The STEM in My Life photography exhibition in Phnom Penh is a dynamic showcase of images taken by children from underserved regions of Cambodia.
Hosted at Meta House, one of Cambodia’s largest independent arts centres, the exhibition features 19 photographs captured by Grade 7-12 students from the Neeson Cripps Academy (NCA), an affiliate school of the NGO Cambodian Children’s Fund (CCF) founded by former Hollywood executive Scott Neeson.
These photos represent entries in the em>STEM in My Life photo competition, a CCF initiative for NCA high school students.
Each image depicts aspects of daily life, incorporating elements of science, technology, engineering and mathematics, collectively referred to as STEM.
“Our goal is to let students discover their environment through a STEM perspective, integrating it seamlessly into their daily routines,” shares CCF education project officer Phorn La. “It helps the students develop their photography skills, critical thinking and creativity, and it boosts their confidence and ability.”
Launched in 2022 under the name Full STEAM Ahead, this project aims to infuse arts into STEM education – science, technology, engineering and mathematics – transforming it into STEAM.
This inception initiated a series of workshops and exhibitions in cooperation with both local and international artists.
As part of this endeavour, photography workshops were led by a former CCF student who now works as a photographer.
This year, students were tasked with crafting brief narrative images that depict how the STEM concepts explored in their photographs have left a mark on their lives.
“It’s fantastic. Since the beginning, we have always had exhibitions by kids from disadvantaged backgrounds,” Nico Mesterharm, the founder of Meta House, says of the exhibition.
“Art education is still not part of the curriculum in most schools. Art is so important; it’s about creative thinking and learning to think outside the box. All children should learn art,” he adds.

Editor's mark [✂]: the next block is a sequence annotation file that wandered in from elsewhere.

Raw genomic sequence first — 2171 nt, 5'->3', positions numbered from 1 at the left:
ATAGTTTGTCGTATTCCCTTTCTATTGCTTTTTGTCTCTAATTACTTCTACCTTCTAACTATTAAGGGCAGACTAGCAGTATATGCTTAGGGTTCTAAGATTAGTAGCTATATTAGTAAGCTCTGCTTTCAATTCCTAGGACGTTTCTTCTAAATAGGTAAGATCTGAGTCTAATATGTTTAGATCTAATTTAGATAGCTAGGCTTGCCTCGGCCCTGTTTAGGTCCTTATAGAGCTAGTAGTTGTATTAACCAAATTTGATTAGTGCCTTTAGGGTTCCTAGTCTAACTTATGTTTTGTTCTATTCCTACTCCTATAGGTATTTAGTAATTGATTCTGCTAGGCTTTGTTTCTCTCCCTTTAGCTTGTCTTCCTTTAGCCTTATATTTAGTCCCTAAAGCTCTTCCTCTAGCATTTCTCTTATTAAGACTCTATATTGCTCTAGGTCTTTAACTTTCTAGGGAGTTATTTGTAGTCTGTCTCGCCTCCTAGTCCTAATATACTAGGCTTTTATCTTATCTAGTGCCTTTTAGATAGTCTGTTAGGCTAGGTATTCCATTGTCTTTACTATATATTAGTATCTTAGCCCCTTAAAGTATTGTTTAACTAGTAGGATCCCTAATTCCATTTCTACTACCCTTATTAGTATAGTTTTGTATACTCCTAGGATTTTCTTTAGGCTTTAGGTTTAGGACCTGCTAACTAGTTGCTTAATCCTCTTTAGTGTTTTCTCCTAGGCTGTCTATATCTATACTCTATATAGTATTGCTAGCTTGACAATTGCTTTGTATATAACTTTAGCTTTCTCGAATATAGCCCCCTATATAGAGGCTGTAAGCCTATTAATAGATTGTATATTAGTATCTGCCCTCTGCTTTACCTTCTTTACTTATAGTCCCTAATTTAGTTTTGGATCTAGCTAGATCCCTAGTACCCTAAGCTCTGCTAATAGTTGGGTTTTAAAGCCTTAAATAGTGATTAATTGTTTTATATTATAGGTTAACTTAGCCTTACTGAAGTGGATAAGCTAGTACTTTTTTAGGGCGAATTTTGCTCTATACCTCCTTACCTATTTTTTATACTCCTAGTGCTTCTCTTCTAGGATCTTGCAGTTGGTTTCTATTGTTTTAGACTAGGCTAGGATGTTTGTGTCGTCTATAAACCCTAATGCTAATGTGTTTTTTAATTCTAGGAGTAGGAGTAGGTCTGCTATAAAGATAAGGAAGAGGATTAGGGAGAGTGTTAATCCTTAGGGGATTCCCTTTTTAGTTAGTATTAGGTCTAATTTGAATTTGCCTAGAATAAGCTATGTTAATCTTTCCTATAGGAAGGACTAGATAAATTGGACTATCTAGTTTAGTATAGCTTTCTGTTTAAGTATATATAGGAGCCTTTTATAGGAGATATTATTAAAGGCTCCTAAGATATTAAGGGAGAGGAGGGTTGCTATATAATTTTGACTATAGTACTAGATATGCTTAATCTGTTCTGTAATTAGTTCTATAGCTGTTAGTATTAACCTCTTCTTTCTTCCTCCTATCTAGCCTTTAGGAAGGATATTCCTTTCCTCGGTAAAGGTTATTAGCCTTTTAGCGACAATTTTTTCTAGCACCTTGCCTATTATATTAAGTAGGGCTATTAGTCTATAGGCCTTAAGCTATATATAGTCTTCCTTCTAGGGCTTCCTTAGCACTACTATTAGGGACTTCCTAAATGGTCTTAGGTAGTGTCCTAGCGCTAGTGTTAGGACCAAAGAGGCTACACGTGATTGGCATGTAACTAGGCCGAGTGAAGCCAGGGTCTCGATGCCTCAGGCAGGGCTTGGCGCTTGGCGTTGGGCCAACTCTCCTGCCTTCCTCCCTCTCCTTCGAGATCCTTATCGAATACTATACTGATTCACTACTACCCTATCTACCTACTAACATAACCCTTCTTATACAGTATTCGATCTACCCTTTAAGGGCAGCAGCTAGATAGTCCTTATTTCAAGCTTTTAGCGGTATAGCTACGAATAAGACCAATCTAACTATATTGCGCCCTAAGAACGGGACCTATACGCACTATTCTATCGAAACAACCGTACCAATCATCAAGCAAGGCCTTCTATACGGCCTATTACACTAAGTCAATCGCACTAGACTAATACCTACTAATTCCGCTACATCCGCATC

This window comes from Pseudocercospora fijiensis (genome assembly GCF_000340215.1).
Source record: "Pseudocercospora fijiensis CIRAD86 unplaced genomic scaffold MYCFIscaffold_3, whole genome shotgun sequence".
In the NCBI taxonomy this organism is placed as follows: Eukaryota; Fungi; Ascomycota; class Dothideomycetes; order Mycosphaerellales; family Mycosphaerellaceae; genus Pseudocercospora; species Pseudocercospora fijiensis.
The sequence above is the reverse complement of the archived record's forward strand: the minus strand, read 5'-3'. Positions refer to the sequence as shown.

Chan Cheat Lika, a CCF student, emerged victorious in last year’s competition with her photograph titled Water. This year, she has submitted a close-up image of a fly perched on a leaf, taken in the rooftop garden at NCA in Stung Meanchey.
She wants to show that beauty can be found in the unlikeliest of places, even the rubbish-strewn area around the former notorious garbage dumpsite where CCF works.
“A fly is considered ugly, but it can be beautiful when you look closely. I want to show its different side. This is also reflective of people who may live in dirty places can still be beautiful,” says Lika, a Grade 9 student.
A photograph of a sewing machine titled Lifesaver is the focus of an entry by Thoeun Monika, a Grade 10 student.
“For my family, a sewing machine is not just a machine; it is a lifesaver. My mother is a tailor who relies on it to sustain our family. It plays a vital role in generating income and supporting us,” says Monika.
The em>STEM in My Life exhibition is open to the public and will run until November 18, when the competition winners will be announced.
Visitors to the exhibition will be able to vote on their favourite photographs.
Two winners will be announced on the final evening of the show, chosen from public votes and the judges’ award.